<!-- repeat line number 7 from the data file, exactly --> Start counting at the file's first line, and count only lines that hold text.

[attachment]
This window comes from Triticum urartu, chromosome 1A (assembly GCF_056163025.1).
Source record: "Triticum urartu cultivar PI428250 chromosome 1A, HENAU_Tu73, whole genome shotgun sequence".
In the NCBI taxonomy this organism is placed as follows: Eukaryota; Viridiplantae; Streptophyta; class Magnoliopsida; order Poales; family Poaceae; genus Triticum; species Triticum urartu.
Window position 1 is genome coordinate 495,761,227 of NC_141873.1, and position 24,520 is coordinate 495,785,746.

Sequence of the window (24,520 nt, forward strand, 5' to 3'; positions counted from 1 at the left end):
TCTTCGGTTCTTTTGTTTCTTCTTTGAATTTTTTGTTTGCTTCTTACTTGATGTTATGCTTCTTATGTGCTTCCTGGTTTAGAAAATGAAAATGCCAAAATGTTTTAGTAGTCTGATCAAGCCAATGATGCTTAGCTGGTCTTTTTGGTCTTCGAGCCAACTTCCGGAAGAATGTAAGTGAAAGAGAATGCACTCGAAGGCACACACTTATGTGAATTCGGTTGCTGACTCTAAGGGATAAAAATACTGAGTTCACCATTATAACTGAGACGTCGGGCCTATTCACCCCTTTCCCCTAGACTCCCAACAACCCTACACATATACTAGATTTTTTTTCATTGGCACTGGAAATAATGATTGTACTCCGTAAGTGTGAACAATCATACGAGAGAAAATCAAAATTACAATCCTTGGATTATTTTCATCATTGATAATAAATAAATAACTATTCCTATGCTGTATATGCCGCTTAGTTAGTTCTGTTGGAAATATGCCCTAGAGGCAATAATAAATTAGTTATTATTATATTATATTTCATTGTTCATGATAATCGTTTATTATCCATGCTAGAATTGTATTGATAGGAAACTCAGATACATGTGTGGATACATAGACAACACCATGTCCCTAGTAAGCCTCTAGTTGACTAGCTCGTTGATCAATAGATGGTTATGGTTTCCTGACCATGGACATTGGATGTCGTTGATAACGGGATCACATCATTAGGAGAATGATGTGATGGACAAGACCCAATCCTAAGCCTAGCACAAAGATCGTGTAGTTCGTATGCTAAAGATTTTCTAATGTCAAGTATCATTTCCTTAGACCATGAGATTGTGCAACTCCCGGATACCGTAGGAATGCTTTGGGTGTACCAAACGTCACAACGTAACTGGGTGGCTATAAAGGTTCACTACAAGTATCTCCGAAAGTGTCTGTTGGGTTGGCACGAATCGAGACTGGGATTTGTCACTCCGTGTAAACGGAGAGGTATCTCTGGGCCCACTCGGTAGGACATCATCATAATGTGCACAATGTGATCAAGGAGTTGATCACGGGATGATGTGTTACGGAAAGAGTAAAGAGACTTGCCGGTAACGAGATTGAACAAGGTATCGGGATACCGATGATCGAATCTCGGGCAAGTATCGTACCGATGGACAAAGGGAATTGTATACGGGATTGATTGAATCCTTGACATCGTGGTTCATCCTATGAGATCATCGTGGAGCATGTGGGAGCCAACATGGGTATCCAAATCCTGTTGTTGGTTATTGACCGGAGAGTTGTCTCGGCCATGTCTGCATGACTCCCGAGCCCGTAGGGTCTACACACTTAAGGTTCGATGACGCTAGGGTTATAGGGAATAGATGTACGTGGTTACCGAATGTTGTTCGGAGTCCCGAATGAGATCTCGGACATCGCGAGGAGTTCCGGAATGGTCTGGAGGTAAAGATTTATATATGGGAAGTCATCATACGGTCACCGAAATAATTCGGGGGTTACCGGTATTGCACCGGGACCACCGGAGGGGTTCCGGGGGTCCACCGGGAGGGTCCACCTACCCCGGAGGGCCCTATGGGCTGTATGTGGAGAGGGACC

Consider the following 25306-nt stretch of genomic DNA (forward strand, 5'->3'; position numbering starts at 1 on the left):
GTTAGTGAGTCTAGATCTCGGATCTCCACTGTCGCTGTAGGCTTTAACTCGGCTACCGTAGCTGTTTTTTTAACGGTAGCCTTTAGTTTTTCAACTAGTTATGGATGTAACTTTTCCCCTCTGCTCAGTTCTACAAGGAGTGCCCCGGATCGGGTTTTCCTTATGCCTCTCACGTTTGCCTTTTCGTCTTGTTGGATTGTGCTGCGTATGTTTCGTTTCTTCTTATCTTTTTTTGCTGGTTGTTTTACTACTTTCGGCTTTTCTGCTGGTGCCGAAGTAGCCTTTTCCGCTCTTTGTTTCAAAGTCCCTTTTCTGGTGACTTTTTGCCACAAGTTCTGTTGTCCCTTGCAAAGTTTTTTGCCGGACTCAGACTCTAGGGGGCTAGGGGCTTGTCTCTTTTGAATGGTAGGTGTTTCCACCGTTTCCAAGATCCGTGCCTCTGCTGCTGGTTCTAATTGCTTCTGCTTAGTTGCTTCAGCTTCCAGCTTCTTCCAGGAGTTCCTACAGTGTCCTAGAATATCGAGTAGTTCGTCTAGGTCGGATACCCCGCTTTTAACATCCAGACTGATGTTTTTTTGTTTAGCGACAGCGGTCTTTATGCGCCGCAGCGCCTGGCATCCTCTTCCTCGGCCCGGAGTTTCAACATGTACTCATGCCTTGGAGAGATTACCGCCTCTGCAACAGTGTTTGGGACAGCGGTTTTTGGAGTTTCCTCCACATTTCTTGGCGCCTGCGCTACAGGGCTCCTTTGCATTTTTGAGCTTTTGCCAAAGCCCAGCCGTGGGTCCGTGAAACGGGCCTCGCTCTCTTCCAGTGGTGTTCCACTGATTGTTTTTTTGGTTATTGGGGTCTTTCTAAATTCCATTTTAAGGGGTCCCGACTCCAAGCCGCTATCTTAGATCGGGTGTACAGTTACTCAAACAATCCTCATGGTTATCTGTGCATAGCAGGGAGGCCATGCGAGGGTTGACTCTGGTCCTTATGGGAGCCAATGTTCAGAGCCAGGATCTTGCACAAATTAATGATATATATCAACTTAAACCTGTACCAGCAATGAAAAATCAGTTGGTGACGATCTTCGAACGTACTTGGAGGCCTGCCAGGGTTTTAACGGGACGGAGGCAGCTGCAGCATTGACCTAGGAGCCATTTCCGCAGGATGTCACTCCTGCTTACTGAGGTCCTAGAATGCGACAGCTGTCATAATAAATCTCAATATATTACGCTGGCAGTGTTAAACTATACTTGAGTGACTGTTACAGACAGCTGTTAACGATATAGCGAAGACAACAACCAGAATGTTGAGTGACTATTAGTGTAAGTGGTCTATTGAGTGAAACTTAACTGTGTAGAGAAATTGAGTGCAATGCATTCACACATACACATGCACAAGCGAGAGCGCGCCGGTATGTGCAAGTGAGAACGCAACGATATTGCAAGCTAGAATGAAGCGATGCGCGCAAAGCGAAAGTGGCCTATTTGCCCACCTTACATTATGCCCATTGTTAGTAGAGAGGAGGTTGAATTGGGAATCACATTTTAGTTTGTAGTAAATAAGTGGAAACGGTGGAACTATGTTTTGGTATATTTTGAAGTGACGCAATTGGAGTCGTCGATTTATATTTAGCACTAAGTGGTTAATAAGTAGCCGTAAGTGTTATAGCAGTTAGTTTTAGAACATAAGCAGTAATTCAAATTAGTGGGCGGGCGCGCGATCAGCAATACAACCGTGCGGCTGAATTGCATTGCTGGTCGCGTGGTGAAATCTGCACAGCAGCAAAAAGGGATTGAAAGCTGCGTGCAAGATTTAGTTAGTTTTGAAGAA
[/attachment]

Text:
Consider the following 25306-nt stretch of genomic DNA (forward strand, 5'->3'; position numbering starts at 1 on the left):